Home >> Our Work >> Projects >> Coal-fired power plants in Poland

Coal-fired power plants in Poland

Background - The Polish energy market

Poland's energy market at the crossroads

Even to maintain current levels of energy generation, Poland needs to invest huge amounts into energy generation capacity (between EUR 41 billion and EUR 98,5 billion by 2020 [1]) and factually upgrade or redesign its entire energy system:

  • almost 85% of electricity is produced from coal
  • two thirds of the installed coal capacity is older than 30 years
  • almost 20% (7 gigawatt, more than the peak demand of energy in Scotland) of the current generation capacity have to be phased out by 2015

This is a perfect opportunity to invest in renewable energy, a move worthwhile the support of international financial institutions. However, Poland's plans look different...

Poland's plans for the energy sector

Poland's Energy Policy until 2030 (pdf), the main strategic document for the country's energy policy, makes clear that carbon intensive and climate damaging fossil fuels will remain the chief energy source for Poland:

  • The share of renewable energies is to reach at least 15% of energy total production by 2020, but then only increase by a ridiculous one percent until 2030.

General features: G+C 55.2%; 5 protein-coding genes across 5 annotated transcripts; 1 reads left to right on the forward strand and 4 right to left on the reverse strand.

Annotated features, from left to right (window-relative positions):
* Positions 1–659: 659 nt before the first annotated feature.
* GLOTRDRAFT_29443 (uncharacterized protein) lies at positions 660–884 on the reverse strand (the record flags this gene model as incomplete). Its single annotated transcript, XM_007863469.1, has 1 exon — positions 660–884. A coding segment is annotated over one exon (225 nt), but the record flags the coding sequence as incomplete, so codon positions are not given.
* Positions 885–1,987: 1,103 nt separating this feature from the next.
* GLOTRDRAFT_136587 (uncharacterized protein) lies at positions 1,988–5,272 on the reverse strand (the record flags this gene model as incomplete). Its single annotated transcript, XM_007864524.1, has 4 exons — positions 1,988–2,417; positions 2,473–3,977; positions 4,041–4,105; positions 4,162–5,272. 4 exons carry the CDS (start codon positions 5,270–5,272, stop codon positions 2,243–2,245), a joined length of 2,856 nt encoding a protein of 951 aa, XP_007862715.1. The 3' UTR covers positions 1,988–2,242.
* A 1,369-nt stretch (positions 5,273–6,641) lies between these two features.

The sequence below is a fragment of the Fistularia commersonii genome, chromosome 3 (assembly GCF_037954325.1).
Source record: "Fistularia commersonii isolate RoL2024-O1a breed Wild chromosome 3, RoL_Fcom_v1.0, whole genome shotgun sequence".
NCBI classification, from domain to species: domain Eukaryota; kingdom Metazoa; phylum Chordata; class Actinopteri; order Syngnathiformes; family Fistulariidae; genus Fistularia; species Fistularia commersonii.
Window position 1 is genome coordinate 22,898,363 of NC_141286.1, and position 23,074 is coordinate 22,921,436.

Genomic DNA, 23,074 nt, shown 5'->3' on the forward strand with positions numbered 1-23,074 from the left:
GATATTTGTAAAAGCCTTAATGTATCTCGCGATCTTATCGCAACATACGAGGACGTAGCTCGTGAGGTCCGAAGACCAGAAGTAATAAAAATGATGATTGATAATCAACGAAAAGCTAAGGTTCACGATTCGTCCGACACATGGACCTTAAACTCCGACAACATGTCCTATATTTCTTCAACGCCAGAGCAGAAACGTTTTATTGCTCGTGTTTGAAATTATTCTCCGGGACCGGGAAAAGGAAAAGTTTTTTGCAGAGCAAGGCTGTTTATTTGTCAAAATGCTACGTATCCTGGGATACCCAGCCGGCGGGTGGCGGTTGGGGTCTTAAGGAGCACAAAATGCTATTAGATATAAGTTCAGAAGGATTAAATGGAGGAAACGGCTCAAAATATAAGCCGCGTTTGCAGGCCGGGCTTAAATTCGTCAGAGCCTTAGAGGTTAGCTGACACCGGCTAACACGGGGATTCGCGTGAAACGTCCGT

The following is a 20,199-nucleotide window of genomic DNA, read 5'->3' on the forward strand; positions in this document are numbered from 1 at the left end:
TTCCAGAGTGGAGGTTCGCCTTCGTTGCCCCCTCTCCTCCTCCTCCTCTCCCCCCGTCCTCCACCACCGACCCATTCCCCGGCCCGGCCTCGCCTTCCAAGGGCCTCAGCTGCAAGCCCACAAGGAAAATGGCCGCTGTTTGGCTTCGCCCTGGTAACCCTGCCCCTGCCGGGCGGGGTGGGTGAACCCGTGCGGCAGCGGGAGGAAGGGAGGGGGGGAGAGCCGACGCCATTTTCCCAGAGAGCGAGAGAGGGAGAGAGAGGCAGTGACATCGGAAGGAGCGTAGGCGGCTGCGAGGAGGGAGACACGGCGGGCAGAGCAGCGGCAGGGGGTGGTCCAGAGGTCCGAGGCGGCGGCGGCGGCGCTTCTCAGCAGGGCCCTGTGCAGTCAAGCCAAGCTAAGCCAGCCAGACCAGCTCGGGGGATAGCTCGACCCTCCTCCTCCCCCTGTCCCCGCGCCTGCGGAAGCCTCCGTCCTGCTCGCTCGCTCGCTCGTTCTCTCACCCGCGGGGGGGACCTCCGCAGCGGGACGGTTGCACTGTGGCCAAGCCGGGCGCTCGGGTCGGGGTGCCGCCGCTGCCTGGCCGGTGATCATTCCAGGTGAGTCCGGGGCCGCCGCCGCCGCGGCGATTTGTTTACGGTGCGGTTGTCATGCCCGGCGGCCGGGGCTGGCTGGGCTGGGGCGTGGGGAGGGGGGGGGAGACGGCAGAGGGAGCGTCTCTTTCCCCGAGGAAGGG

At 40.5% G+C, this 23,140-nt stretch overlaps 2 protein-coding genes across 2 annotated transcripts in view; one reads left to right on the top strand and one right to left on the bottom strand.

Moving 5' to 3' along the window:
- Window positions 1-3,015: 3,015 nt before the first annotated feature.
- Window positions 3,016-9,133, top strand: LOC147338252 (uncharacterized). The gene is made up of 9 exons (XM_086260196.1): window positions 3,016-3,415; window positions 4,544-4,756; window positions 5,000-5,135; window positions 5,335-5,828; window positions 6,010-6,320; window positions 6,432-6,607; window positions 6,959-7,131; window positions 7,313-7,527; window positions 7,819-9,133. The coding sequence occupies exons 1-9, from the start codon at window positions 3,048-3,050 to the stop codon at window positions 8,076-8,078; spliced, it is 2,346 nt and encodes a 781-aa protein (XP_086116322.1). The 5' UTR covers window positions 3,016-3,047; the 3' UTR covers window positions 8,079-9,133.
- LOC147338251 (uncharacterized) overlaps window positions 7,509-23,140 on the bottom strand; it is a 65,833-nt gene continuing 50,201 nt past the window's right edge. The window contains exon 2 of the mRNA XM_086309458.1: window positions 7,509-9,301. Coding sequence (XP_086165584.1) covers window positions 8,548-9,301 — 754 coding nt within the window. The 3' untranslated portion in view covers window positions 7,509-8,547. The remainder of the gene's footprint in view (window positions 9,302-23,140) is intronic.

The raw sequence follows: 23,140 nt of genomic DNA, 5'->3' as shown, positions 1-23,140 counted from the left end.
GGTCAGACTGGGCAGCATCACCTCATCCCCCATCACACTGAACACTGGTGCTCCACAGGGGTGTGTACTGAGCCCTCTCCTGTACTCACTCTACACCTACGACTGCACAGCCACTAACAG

• At the same time nuclear energy is to reach 10% of final energy demand by 2030.
  • The remaining 74% will still come from CO2 intensive energy sources!

Poland plans to construct a capacity of 11 300 megawatts of coal power by 2020. This number dwarfs the currently installed capacity of renewable energy sources as the graph below shows. (Source: URE)

Involvement of international financial institutions

The European Bank for Reconstruction and Development (EBRD) confirmed in meetings that it will not finance any coal project in Poland. (It does, however, support the Sostanj lignite power plant project in Slovenia.)

The European Investment Bank (EIB) on the other hand has already approved a loan to a coal-fired combined heat and power plant (CHP) in Bielsko Biala and

… participates in informal talks with Elektrownia Pólnoc Ltd. about a new coal-fired power plant in the North of Poland. The power plant would have a capacity of 2000 megawatts, nearly as much as all renewable energy sources in Poland combined.

Hands off coal, EIB, in Poland and elsewhere!

EIB investments in Polish coal would be a shameful disregard not only of the banks' responsibility for global and local impacts, but also of the EU's climate and energy package and energy roadmap 2050.

Investments in big-scale fossil fuels projects contradicts and impedes the quick and effective development of a renewables based economy:

  • If financial resources are being bound by fossil fuel projects, less money is available for green alternatives that often struggle for access to start up financing.